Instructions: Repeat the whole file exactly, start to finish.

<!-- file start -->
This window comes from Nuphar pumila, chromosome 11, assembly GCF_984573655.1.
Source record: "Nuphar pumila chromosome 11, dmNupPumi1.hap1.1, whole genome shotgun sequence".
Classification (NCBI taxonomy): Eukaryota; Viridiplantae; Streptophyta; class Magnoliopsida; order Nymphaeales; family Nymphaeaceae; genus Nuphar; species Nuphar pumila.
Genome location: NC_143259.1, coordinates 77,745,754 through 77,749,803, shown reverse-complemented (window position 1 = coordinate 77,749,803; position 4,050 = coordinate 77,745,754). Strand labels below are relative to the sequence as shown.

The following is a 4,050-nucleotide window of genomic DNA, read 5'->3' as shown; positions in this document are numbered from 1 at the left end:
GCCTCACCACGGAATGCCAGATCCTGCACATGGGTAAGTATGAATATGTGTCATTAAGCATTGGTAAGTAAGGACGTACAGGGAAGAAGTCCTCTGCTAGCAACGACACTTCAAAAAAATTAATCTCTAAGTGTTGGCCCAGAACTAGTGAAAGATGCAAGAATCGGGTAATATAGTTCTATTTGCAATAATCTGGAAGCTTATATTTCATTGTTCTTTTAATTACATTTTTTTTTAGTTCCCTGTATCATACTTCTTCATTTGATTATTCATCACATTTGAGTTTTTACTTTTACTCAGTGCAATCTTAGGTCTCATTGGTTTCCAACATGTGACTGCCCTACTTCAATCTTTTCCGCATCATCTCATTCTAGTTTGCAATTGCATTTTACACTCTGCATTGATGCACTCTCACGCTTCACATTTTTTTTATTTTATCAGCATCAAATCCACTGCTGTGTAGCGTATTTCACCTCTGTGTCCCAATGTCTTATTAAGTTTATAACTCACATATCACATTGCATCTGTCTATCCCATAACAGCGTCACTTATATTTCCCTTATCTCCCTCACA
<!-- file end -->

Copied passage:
This window comes from Nuphar pumila, chromosome 11, assembly GCF_984573655.1.
Source record: "Nuphar pumila chromosome 11, dmNupPumi1.hap1.1, whole genome shotgun sequence".
Classification (NCBI taxonomy): Eukaryota; Viridiplantae; Streptophyta; class Magnoliopsida; order Nymphaeales; family Nymphaeaceae; genus Nuphar; species Nuphar pumila.
Genome location: NC_143259.1, coordinates 77,745,754 through 77,749,803, shown reverse-complemented (window position 1 = coordinate 77,749,803; position 4,050 = coordinate 77,745,754). Strand labels below are relative to the sequence as shown.

The following is a 4,050-nucleotide window of genomic DNA, read 5'->3' as shown; positions in this document are numbered from 1 at the left end:
GCCTCACCACGGAATGCCAGATCCTGCACATGGGTAAGTATGAATATGTGTCATTAAGCATTGGTAAGTAAGGACGTACAGGGAAGAAGTCCTCTGCTAGCAACGACACTTCAAAAAAATTAATCTCTAAGTGTTGGCCCAGAACTAGTGAAAGATGCAAGAATCGGGTAATATAGTTCTATTTGCAATAATCTGGAAGCTTATATTTCATTGTTCTTTTAATTACATTTTTTTTTAGTTCCCTGTATCATACTTCTTCATTTGATTATTCATCACATTTGAGTTTTTACTTTTACTCAGTGCAATCTTAGGTCTCATTGGTTTCCAACATGTGACTGCCCTACTTCAATCTTTTCCGCATCATCTCATTCTAGTTTGCAATTGCATTTTACACTCTGCATTGATGCACTCTCACGCTTCACATTTTTTTTATTTTATCAGCATCAAATCCACTGCTGTGTAGCGTATTTCACCTCTGTGTCCCAATGTCTTATTAAGTTTATAACTCACATATCACATTGCATCTGTCTATCCCATAACAGCGTCACTTATATTTCCCTTATCTCCCTCACA